When your joy takes over your fear, you become complacent. If your fear overpowers your joy, your instinct of survival cannot be trusted. Therefore, complacency or lack of survival instinct will most likely kill you. The balance between the two is the search for focus to reach the achievement of skiing deadly mountains.
Parachute assisted big mountain skiing brings the most intense focus you will ever experience. The feelings that come with knowing that a monster is waiting for you at the bottom are powerful and way beyond any existential fear. All of the sudden, everything makes sense and life is crisp. And, the feeling of achievement that arises after a descent is the most powerful thing I have every experienced.
Skiing monsters requires a lot of preparation and equipment. It starts with evaluating the angles of the slope you want to ski, the snow conditions and avalanche danger, the possible outruns and safe areas to avoid a potential slide, the wind conditions, the size of the cliff that the end of the run, the angle of the cliff and potential ledges, the altitude and air density that will impact the parachute pressurization and of course the landing area.
I generally use satellite images to calculate the elevation, length of the face and size of the cliff. If I can access the cliff first from the bottom or the top, I measure its exact height with a range finder or by dropping rocks to calculate the freefall time.
Inspection and maintenance of your gear is also crucial from how sharp your edges are (especially in the Alps where the snow can be tricky) to setting your din on your bindings and finally packing your parachute properly based on the height of the object.
I also try to use skis fat enough to power through the crud but skinny enough to ski the steeps. You also don’t want too fat because it could affect your balance in the air. When you are falling for a couple hundred feet, the air could grab your skis and flip you upside-down which could be deadly if you get tangled in your parachute.
I generally like around 105 under foot and the Atomic Coax 192 is a perfect tool. I also started making my own bamboo poles with cork grips to avoid littering and leaving metal poles in the mountains.
Some projects can be tricky when you also have to carry skins, crampons, ice axes etc. It can be a logistical nightmare!
Favorite Location, Goals and Objectives:
My favorite descent so far is the Aiguille Croche in Megeve France. This face had never been skied before and having the honor to be the first person to ski it was amazing especially since it is located at my home resort! The second time I skied it though was probably even better than the first since we had a perfect day and a huge avalanche on our tail!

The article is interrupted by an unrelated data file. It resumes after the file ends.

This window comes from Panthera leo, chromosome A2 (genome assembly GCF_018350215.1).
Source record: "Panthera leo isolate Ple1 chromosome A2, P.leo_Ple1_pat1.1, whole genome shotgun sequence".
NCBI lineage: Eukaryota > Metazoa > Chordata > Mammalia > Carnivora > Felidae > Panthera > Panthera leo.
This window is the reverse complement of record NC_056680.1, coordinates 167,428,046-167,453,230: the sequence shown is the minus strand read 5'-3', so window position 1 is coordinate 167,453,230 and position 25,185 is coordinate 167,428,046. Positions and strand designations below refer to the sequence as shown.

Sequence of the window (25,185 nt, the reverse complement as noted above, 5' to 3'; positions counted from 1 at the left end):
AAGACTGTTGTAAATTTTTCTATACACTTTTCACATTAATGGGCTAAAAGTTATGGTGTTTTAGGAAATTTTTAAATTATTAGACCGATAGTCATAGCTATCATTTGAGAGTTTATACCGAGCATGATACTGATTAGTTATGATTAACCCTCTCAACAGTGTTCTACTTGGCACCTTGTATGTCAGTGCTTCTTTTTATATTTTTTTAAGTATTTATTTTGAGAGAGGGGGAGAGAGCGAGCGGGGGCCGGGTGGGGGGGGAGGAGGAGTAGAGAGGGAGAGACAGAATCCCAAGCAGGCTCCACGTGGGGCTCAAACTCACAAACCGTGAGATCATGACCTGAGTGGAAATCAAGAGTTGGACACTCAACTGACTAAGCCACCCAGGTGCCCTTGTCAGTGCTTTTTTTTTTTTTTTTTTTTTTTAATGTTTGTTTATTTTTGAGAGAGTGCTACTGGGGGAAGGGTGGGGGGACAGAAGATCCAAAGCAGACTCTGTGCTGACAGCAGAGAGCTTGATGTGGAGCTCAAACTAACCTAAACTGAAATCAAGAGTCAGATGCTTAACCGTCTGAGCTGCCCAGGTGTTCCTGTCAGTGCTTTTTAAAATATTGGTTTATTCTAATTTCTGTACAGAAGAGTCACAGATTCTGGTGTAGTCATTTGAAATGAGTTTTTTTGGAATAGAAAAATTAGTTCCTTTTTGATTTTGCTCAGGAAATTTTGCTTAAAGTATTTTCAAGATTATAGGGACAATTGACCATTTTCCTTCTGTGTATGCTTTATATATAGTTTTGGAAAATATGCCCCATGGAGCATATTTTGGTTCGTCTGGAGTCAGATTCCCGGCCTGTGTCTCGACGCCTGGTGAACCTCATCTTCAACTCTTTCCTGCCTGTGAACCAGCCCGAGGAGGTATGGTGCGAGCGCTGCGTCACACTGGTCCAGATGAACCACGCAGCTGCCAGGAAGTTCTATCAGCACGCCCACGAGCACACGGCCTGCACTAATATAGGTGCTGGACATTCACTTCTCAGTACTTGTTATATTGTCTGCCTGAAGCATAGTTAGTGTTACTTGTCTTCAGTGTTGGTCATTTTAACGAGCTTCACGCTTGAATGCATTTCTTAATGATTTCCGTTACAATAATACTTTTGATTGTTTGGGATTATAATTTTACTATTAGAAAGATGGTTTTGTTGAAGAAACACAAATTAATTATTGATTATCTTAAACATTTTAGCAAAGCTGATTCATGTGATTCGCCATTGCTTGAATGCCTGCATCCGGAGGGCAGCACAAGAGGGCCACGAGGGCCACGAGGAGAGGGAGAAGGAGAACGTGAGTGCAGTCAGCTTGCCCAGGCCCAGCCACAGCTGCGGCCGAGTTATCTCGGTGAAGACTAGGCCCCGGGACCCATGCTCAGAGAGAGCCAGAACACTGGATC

There are several lines I want to ski though mainly around the Northwest of the United-States, the French and Swiss Alps but there is also a lot to be done on the Italian side. I am looking at South America and the Himalayas as well.
Skiing with a parachute has opened so many more mountains around the world. The list is endless when you have the courage to look at mountains with a different eye.
How to get Involved:
If you want to become a big mountain skier, you should probably start with ski racing. Hitting gates can be very boring but there are a lot of skiers out there that rely too much on courage and confidence who lack technical skills. You should also force yourself to ski any type of conditions as fast and as clean as possible, which will teach you how to handle tricky terrain and manage your speed well. If you are not an A+ skier, don’t even consider skiing big mountains, it will either hold you back or be a disaster waiting to happen. Versatility is a key ingredient in your success as a skier and also increases your survival skills. Don’t get in over your head but also listen to your mind and your body. Nobody can set boundaries for you except the mountains themselves.
If you want to start BASE jumping, you should get some formal training by getting your skydiving license and getting around 100 skydives. Once you have a hundred jumps, find a mentor to teach you how to BASE jump and get about 100 BASE jumps before considering ski BASE jumping. It might sound like a lot but it will help you out in the long run. Also, you want to jump a variety of objects and be as versatile in BASE jumping as you are in skiing.
Finally, once you have the necessary skiing and BASE jumping experience, you will have a good understanding of what skiing and BASE jumping requires. All you have to do is find a proper cliff to ski BASE jump and give it a go! But, like Shane always said “don’t die”!